Tropical Storm Ambo moves over Benguet

Acor Arceo
PAGASA says Tropical Storm Ambo (Vongfong) will continue crossing Northern Luzon before emerging over the coastal waters of the Ilocos Region on Saturday, May 16

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Satellite image of Tropical Storm Ambo (Vongfong) as of May 16, 2020, 5 am. Image from NOAA

MANILA, Philippines – Ambo (Vongfong), which has since weakened from a severe tropical storm into a tropical storm, began moving over the province of Benguet before dawn on Saturday, May 16.

In a bulletin issued 5 am on Saturday, the Philippine Atmospheric, Geophysical, and Astronomical Services Administration (PAGASA) said Ambo is already in the vicinity of Tuba, Benguet, moving northwest at 15 kilometers per hour (km/h).

Its maximum winds are down to 75 km/h, while its gustiness decreased to 125 km/h. It is projected to continue weakening this weekend. (READ: FAST FACTS: Tropical cyclones, rainfall advisories)

Ambo earlier made landfall 6 times as a typhoon and once as a severe tropical storm.

Thursday, May 14

  • San Policarpo, Eastern Samar – 12:15 pm
  • Dalupiri Island, Northern Samar – 10:15 pm
  • Capul Island, Northern Samar – 10:30 pm

Friday, May 15

  • Ticao Island, Masbate – 12 am
  • Burias Island, Masbate – 3 am
  • San Andres, Quezon – 7:45 am
  • Real, Quezon – 5 pm

PAGASA said Ambo will continue crossing Northern Luzon before emerging over the coastal waters of the Ilocos Region on Saturday.

There are now fewer areas under tropical cyclone wind signals. Metro Manila and areas in Calabarzon, which had experienced strong winds and heavy rain on Friday evening, May 15, are no longer included in the list below. (READ: Why is it now called tropical cyclone ‘wind’ – and not ‘warning’ – signals?)

Signal No. 2 (winds of 61 to 120 km/h, or strong to damaging gale-force winds during the passage of the tropical storm)

  • Babuyan Islands
  • northwestern part of mainland Cagayan (Santa Praxedes, Claveria, Sanchez Mira, Pamplona, Abulug)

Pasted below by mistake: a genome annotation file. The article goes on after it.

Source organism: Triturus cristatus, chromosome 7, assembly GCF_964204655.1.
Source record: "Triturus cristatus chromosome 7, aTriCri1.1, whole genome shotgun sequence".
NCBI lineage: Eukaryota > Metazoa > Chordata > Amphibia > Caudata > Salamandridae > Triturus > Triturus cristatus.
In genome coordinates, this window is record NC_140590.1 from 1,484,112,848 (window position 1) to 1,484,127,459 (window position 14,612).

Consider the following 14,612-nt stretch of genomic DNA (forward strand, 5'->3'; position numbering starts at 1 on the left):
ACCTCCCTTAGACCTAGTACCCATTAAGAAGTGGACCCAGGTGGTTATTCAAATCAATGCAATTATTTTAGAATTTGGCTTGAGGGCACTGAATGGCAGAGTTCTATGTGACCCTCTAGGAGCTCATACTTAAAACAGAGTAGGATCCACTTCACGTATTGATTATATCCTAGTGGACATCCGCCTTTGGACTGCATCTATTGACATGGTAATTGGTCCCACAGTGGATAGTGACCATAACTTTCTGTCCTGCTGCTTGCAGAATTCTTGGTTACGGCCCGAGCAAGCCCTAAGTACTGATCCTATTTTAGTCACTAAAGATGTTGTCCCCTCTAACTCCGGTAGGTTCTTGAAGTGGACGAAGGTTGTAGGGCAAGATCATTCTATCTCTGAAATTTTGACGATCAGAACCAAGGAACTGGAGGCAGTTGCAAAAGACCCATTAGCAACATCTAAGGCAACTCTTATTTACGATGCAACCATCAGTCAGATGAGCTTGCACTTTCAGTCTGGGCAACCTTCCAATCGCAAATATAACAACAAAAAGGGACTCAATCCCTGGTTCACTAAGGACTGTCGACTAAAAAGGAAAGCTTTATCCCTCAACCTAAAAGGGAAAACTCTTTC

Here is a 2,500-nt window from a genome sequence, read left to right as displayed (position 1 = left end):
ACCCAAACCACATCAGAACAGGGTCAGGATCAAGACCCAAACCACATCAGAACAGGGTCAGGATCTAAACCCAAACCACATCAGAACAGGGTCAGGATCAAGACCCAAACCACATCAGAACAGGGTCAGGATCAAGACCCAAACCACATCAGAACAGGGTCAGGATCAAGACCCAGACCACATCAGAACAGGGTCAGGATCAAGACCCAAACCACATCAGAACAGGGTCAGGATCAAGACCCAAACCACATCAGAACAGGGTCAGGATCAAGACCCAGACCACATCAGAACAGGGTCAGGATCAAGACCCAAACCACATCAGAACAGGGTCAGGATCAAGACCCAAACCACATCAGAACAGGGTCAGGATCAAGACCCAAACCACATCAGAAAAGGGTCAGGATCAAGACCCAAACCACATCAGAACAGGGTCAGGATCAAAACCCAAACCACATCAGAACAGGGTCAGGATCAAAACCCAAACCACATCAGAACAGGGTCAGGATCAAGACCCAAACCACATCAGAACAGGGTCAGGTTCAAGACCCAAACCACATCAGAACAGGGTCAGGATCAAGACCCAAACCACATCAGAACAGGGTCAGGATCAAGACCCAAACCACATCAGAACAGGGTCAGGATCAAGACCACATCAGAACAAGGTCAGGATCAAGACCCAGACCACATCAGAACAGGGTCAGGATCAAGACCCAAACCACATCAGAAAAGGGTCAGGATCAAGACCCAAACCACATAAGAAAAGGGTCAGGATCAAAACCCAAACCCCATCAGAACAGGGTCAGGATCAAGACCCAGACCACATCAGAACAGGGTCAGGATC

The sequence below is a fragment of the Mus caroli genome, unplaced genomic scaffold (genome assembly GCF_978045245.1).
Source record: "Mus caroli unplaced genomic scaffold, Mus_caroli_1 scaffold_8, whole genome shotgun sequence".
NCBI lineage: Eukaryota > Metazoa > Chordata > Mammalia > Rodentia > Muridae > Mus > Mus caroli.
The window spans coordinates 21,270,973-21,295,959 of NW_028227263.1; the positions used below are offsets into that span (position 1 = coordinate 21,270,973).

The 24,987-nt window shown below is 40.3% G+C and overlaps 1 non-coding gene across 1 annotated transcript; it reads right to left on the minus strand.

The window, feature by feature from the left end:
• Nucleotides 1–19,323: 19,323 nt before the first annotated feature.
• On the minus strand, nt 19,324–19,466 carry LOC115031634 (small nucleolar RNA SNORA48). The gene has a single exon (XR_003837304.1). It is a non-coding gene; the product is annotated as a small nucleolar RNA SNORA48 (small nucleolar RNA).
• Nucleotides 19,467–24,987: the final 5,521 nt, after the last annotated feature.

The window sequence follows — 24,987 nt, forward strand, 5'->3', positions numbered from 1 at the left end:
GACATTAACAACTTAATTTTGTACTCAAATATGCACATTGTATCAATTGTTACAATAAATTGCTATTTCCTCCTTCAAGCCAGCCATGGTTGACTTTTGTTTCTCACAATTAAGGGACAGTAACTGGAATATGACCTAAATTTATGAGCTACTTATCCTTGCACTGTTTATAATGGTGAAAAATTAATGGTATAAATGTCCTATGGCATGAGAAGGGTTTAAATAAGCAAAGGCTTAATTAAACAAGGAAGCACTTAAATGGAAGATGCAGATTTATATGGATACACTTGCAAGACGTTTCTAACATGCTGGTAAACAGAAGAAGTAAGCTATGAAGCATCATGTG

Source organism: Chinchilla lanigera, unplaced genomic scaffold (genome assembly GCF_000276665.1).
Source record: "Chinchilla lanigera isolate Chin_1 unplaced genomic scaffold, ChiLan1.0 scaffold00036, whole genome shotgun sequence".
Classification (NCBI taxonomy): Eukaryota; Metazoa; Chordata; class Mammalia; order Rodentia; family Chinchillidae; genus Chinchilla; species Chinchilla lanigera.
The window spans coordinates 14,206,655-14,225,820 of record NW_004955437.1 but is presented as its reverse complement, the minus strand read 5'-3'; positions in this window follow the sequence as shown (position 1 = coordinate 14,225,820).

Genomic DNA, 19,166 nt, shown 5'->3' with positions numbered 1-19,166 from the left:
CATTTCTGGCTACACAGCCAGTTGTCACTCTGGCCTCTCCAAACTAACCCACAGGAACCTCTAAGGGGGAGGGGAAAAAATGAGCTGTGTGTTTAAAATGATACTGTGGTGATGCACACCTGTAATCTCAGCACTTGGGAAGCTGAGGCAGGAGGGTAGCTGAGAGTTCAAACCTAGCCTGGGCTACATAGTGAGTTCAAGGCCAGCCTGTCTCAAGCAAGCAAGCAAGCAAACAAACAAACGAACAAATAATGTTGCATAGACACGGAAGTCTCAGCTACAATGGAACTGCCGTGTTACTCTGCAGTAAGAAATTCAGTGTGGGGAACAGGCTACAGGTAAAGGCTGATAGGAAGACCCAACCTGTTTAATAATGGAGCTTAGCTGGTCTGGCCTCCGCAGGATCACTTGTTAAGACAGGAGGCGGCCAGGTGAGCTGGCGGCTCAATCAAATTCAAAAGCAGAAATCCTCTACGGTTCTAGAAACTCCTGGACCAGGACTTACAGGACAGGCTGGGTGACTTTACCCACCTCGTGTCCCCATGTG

• Nueva Vizcaya
  • western part of Quirino (Diffun, Cabarroguis, Nagtipunan)
  • Ilocos Norte
  • Ilocos Sur
  • La Union
  • Pangasinan
  • Apayao
  • Abra
  • Kalinga
  • Mountain Province
  • Ifugao
  • Benguet
  • central part of Aurora (Dipaculao, Maria Aurora, Baler, San Luis)
  • Nueva Ecija
  • Tarlac

Signal No. 1 (winds of 30 to 60 km/h, or strong to near-gale-force winds during the passage of the tropical storm)

  • Batanes
  • rest of Cagayan
  • Isabela
  • rest of Quirino
  • Zambales
  • Bataan
  • Pampanga
  • Bulacan
  • rest of Aurora

Ambo is still seen to cause moderate to heavy rain this weekend. Here are the areas to be affected:

Saturday, May 16

  • Ilocos Region
  • Cordillera Administrative Region
  • Cagayan Valley
  • northern part of Aurora
  • northern part of Zambales

Sunday, May 17

  • Batanes

PAGASA advised residents of Northern Luzon to watch out for possible floods and landslides.

Tens of thousands of people earlier fled their homes as authorities enforced preemptive evacuation. (READ: Social distancing ‘per family’ at Typhoon Ambo evacuation centers)

Sea travel remains risky for all vessels in the seaboards of areas under tropical cyclone wind signals, as well as in the east coast of Quezon, including Polillo Island.

Ambo is expected to leave the Philippine Area of Responsibility on Monday afternoon, May 18. By then, it is likely to have weakened already into a low pressure area.

Forecast track of Tropical Storm Ambo (Vongfong) as of May 16, 2020, 5 am. Image from PAGASA

Ambo is the Philippines’ first tropical cyclone for 2020. The country gets an average of 20 tropical cyclones per year. (READ: LIST: PAGASA’s names for tropical cyclones in 2020)

In PAGASA’s climate outlook, it gave the following estimates for the number of tropical cyclones in the next 6 months:

  • May – 1 or 2
  • June – 1 or 2
  • July – 2 to 4
  • August – 2 or 3
  • September – 2 or 3
  • October – 2 or 3


Acor Arceo

Acor Arceo is the head of copy and editorial standards at Rappler. Trained in both online and TV newsrooms, Acor supervises Rappler’s coverage of disasters, handles the business desk, and ensures consistency in editorial standards across all sections.